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7/21/2004
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Ericsson Races Past 2Q Expectations

Profits rose sharply thanks to growing demand and the benefits of cost-cutting.

STOCKHOLM, Sweden (AP) -- Wireless equipment maker LM Ericsson on Wednesday reported a strong gain in second-quarter profits, citing growing demand from mobile phone operators for its network devices and payoffs from a cost-cutting spree last year that saw the company trim thousands of jobs.

The world's largest supplier of equipment for wireless phone networks reported a profit of 5.3 billion kronor ($710.1 million), or 0.33 kronor (4 cents) per share, for the April-June period compared with a loss of 2.7 billion kronor, or 0.17 kronor per share, in the same period last year.

Analysts had expected the company to post pretax profits of about 5.5 billion kronor ($736.9 million). Its actual pretax profit was 7.7 billion kronor ($1 billion).

Sales grew 18 percent to 32.6 billion kronor ($4.4 billion), led by the rollouts of third-generation cellular networks throughout Asia, Europe, and parts of North America, the company said.

For the first six months of the year, Ericsson said its net income was 8.3 billion kronor ($1.1 billion), compared with a loss of 7 billion kronor in 2003.

"Confidence has returned to the industry," Ericsson president and chief executive Carl-Henric Svanberg said, adding that third-generation rollouts, expansion of GSM capacity worldwide, and upgrades by operators to Edge networks drove the momentum.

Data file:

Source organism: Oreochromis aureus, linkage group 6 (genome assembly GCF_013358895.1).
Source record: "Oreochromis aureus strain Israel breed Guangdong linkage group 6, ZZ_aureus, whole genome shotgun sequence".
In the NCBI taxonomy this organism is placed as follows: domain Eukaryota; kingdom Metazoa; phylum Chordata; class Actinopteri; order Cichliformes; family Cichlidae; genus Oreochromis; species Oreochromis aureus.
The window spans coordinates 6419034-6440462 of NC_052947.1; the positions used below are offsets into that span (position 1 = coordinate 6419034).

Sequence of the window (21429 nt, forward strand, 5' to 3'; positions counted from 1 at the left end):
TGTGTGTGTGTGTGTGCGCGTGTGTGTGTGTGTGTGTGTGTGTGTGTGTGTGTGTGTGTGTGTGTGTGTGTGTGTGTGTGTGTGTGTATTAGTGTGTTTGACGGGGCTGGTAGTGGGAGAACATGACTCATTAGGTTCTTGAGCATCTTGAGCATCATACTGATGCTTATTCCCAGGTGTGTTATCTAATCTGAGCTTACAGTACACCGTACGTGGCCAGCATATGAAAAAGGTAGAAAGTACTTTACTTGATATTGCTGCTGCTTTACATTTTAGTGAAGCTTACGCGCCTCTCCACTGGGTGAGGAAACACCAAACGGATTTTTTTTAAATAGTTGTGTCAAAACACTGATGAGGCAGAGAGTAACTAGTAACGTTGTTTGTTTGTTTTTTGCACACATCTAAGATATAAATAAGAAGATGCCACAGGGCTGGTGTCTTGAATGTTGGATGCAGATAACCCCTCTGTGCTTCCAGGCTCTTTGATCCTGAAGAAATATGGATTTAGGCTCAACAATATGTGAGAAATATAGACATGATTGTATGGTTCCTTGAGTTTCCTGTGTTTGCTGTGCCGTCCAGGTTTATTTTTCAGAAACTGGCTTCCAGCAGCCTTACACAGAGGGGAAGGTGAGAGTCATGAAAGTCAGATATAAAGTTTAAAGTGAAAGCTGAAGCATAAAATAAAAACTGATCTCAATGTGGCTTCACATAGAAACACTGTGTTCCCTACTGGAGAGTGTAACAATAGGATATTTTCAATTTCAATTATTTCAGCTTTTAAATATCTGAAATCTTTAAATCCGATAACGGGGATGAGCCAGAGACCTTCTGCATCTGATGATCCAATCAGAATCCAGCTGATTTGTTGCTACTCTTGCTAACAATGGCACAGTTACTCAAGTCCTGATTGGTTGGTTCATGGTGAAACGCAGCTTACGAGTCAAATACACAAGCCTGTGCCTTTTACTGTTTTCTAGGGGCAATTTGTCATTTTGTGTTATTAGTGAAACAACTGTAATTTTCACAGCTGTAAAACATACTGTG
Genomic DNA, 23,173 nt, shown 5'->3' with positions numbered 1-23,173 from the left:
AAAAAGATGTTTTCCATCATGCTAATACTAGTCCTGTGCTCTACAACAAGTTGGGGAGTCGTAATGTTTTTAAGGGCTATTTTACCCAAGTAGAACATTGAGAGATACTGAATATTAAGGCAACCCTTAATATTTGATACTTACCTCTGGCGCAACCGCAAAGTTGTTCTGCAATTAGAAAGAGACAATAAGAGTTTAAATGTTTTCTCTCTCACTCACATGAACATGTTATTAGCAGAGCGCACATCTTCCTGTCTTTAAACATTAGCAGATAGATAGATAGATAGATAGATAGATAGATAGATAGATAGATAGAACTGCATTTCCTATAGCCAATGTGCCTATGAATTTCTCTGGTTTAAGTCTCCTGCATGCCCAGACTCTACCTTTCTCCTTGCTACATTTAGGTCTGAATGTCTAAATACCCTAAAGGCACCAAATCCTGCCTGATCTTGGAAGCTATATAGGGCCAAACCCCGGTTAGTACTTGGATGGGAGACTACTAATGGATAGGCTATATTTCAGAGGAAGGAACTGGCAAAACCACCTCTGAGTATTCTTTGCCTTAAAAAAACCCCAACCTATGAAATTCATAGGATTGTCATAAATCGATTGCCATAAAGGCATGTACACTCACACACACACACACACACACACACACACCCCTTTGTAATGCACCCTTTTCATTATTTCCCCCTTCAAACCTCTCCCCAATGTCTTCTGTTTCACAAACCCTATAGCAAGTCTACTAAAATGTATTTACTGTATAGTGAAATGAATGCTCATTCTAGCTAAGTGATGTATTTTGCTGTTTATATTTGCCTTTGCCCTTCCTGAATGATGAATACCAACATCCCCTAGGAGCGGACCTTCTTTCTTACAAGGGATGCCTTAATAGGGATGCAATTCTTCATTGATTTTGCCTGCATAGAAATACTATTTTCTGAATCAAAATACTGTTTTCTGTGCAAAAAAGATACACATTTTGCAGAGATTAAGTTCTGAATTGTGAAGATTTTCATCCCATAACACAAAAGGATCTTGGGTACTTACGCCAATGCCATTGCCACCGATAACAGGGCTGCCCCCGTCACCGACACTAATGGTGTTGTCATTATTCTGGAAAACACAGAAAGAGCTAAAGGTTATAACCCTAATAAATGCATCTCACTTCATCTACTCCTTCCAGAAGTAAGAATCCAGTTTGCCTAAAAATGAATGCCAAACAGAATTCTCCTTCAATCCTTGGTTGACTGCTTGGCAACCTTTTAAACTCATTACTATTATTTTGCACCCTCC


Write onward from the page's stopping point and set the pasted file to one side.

Third-generation networks offer faster delivery of data and pictures than current networks. Initially, operators had slowed the launch of 3G because of a dearth in handsets for consumers, but with the rollout of new phones, the networks have started gaining in popularity.

Edge networks, like 3G, offer high-speed data service for cellular users.

"With new and expansion contracts across all regions we are capitalizing on our technology leadership, our large installed base as well as our particularly strong position in high growth markets," he said.

Svanberg said the company was cautiously optimistic about its growth and sales for the rest of 2004, noting that operators are bringing in more subscribers and looking to expand their networks to make services faster and offer more high-speed service.

The company cited continued growth in Europe and said Asia, led by China and India, are becoming major markets for its products.

After more than two years in the red, Ericsson swung to a profit in the last quarter of 2003, as the ailing telecom market started showing signs of recovery. The company is also seeing the results of a restructuring effort that has reduced staff levels from 107,000 in 2001 to 51,000 at the end of March 2004.

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